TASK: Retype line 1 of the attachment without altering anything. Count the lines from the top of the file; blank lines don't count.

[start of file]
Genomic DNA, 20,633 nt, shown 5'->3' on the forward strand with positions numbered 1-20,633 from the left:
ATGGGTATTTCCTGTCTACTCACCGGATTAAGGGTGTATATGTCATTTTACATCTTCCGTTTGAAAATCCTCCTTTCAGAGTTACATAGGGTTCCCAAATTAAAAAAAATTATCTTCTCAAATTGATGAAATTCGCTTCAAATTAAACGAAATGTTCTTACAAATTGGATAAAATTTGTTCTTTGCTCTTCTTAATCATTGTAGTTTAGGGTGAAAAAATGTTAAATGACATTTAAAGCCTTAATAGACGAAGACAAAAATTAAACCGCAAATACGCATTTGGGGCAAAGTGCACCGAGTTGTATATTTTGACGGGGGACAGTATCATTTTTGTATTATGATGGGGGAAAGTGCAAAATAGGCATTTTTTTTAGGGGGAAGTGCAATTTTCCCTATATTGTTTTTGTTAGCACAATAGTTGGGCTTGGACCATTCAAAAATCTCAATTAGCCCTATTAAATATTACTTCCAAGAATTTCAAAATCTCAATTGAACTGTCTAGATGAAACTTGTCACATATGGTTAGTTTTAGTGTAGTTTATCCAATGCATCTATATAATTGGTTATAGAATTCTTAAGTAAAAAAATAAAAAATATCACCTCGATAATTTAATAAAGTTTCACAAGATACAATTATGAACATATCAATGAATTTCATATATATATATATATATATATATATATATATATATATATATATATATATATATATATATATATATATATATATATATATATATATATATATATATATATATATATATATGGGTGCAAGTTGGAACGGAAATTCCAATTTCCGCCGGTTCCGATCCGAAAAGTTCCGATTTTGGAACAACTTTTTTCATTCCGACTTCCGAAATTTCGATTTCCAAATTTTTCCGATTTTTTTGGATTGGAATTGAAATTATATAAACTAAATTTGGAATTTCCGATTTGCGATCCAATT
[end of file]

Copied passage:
Genomic DNA, 20,633 nt, shown 5'->3' on the forward strand with positions numbered 1-20,633 from the left: